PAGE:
To determine why IL8-S clones were less dependent on androgen, we examined whether IL8-S cells are either delinked from AR signaling and/or AR levels are down-regulated in these cells. As a measure of AR activity, we measured PSA levels. As shown in Fig. 2B, PSA protein expression is undetectable in both transfectants when cultured without DHT. However, PSA expression (221 ± 23.6 ng/105 cells/mL) is strongly induced in the presence of DHT due to AR signaling (Fig. 2B). In IL8-S cells treated with DHT, PSA levels were 70% lower (81.3 ± 6.8 ng/105 cells/mL) than that of vector transfectants (Fig. 2B). Similar results were also obtained in LNCaP IL8-S transfectants. These results show that constitutive expression of IL-8 inhibits AR signaling, and this may result in reduced sensitivity to antiandrogens and less secretion of PSA with androgen stimulation.
Constitutive expression of IL-8 down-regulates AR. We next examined AR protein levels in vector and IL8-S transfectants. As shown in Fig. 2C,-a, AR levels in IL8-S cells are 2-fold lower than the levels in vector transfectant. AR protein level is ∼3-fold higher in LAPC-4 vector transfectant in the presence of DHT for 4 h when compared with AR levels in the absence of DHT. In contrast, in IL8-S cells, there is no increase in AR levels when the cells are grown in the presence of DHT (Fig. 2C,-a). Whether AR was being degraded via ubiquitin-mediated 26S proteasome pathway in IL8-S cells was examined in cell lysates prepared from vector and IL8-S cells treated with MG132 in the presence of DHT. Consistent with AR activation followed by its nuclear localization and stabilization, there is no further increase in AR levels in DHT-treated vector cells when treated with MG132. However, MG132 did not increase AR levels in DHT-treated or untreated IL8-S cells, suggesting that AR degradation is unlikely a cause of observed lower AR levels in IL8-S cells. To determine whether exogenous IL-8 also down-regulates AR, we assayed AR levels in LAPC-4 treated with IL-8 by immunoblotting. As shown in Fig. 2C,-b, IL-8 treatment decreases AR levels at 4 h and remain low even at 8 h. This IL8-induced decrease in AR levels could not be reversed by coincubation of LAPC-4 cells with IL-8 and MG132 (data not shown). We next determined whether the decrease in AR levels in IL8-S transfectant is due to a decrease in AR transcription. As shown in Fig. 2D, AR mRNA levels in vector transfectant are 2-fold higher than AR mRNA levels in IL8-S cells. Furthermore, in the presence of DHT, there is an increase in AR transcript level in vector cells. However, AR transcript levels do not appreciably change in IL8-S cells following DHT treatment (P < 0.05). These results show that IL-8–induced increase in the proliferation is very likely independent of AR-mediated signaling.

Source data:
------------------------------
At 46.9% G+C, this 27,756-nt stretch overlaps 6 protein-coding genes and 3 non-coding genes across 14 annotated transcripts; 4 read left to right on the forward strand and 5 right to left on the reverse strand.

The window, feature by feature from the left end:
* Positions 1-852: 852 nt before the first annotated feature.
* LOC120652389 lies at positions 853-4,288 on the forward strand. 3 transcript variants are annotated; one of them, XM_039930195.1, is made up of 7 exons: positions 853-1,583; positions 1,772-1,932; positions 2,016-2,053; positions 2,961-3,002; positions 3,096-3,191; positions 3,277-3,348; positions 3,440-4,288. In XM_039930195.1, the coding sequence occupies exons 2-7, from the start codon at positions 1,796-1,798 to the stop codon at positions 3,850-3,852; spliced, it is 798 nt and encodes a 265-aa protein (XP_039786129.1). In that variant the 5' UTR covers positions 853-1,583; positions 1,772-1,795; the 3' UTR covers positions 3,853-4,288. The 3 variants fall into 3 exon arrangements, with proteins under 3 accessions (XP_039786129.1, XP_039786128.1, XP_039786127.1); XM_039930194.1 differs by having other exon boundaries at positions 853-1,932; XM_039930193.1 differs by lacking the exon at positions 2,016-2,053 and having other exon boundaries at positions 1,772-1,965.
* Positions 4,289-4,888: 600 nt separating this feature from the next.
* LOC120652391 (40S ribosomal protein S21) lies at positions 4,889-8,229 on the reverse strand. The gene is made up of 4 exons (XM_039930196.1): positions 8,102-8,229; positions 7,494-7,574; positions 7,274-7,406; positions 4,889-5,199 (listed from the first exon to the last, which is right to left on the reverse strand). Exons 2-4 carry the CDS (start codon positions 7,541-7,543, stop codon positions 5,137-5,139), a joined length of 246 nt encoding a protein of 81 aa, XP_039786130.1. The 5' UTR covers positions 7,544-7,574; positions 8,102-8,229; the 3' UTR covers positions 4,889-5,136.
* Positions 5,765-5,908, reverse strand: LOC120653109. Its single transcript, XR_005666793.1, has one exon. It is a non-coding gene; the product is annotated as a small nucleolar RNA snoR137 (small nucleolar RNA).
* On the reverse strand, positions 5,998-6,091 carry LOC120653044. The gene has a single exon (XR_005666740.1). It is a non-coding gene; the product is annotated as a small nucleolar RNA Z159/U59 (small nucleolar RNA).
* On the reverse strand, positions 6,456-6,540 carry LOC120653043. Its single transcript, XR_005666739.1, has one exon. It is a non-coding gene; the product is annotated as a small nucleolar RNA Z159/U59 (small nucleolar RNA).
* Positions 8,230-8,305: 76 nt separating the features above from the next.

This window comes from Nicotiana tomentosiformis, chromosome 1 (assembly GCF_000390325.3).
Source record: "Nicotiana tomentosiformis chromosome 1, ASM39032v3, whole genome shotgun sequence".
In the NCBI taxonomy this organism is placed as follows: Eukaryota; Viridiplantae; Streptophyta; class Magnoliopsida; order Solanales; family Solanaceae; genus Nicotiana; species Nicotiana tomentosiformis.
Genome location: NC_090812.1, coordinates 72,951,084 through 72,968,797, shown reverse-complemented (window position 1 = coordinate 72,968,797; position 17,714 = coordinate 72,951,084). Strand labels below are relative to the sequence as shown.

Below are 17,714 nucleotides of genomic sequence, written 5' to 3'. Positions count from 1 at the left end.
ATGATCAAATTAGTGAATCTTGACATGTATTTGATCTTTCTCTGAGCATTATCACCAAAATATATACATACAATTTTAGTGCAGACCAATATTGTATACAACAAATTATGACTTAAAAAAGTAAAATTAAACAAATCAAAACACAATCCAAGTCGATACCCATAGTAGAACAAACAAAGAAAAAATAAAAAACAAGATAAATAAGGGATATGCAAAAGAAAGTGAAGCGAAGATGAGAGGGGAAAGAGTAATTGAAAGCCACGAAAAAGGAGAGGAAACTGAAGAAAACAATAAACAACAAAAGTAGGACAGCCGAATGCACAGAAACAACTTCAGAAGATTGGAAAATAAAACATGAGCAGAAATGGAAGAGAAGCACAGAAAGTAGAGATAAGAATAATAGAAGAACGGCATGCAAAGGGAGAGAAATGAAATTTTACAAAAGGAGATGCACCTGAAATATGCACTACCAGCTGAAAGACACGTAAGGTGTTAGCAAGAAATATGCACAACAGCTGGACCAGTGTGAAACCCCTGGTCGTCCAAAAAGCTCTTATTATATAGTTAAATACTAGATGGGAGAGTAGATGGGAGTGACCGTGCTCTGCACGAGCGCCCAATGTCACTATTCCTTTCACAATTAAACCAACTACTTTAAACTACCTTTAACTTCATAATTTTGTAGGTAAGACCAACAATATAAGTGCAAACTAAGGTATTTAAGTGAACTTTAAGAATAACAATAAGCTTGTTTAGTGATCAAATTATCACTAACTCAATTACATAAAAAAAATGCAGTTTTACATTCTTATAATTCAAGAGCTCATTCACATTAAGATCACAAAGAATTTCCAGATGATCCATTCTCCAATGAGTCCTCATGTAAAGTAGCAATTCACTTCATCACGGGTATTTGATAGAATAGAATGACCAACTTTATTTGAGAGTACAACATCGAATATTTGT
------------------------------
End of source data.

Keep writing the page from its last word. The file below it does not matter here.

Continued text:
IL-8 causes up-regulation of survival factors in prostate cells. IL-8 has been shown to activate extracellular signal-regulated kinase 1 and 2 (ERK 1/2), suggesting that IL-8 activates the phosphoinositide-3-kinase (PI3K) and mitogen-activated protein (MAP) kinase (MAPK) cascade (30, 31). In LNCaP cells, it has been reported that exogenous IL-8 up-regulates src and ERK activity (25). Thus, we hypothesized that autocrine expression of IL-8 in androgen-responsive cells may not only stimulate MAPK activity, but also up-regulate other survival factors, such as Akt and nuclear factor κB (NF-κB). As shown in Fig. 3A, p-EGFR, p-src, p-Akt, and NFκB p-p65 levels are increased in IL8-S clones of both LNCaP and LAPC-4, when compared with the respective vector transfectants. The changes in p-p65 and p-Akt levels are relatively less in LNCaP when compared with those in LAPC-4 cells. Because there is a close link between IL-8 and activation of NFκB, we investigated whether exogenous IL-8 treatment also increases p-p65 (NFκB) levels. As shown in Fig. 3B, IL-8 treatment increases NFκB p-p65 levels; the increase is detectable as early as within 1 h of IL-8 treatment and reaches a maximum after 4 h of treatment (Fig. 3B). We next used a luciferase reporter assay to measure the transcriptional activity of NFκB in IL8-S and vector transfectants of LAPC-4 cells. After 48 h transfection with a NFκB-reporter construct, we observed a 5.7-fold increase of pNFκB-luciferase activity in LAPC-4 IL8-S cells when compared with that in the vector transfectant (Fig. 3C). Similar results were also observed in NFκB reporter transfectants of LNCaP IL8-S cells (data not shown).
IL-8 increases resistance to cytotoxic drugs by up-regulation of survival factors. As shown in Fig. 4A, IL8-S clones of LAPC-4 are significantly more resistant to TXTR compared with vector transfectants cells (IC50 for vector: 2.95 ± ng/mL; IC50 for IL8-S: 7.9 ± 0.4 ng/mL). Next, we investigated whether systematic disruption of survival factor up-regulation decreases chemoresistance. LAPC-4 vector and IL8-S clones were treated with TXTR in combination with inhibitors of the survival factors (PP2: Src inhibitor; LY294002: PI3K inhibitor; parthenolide: NFκB inhibitor).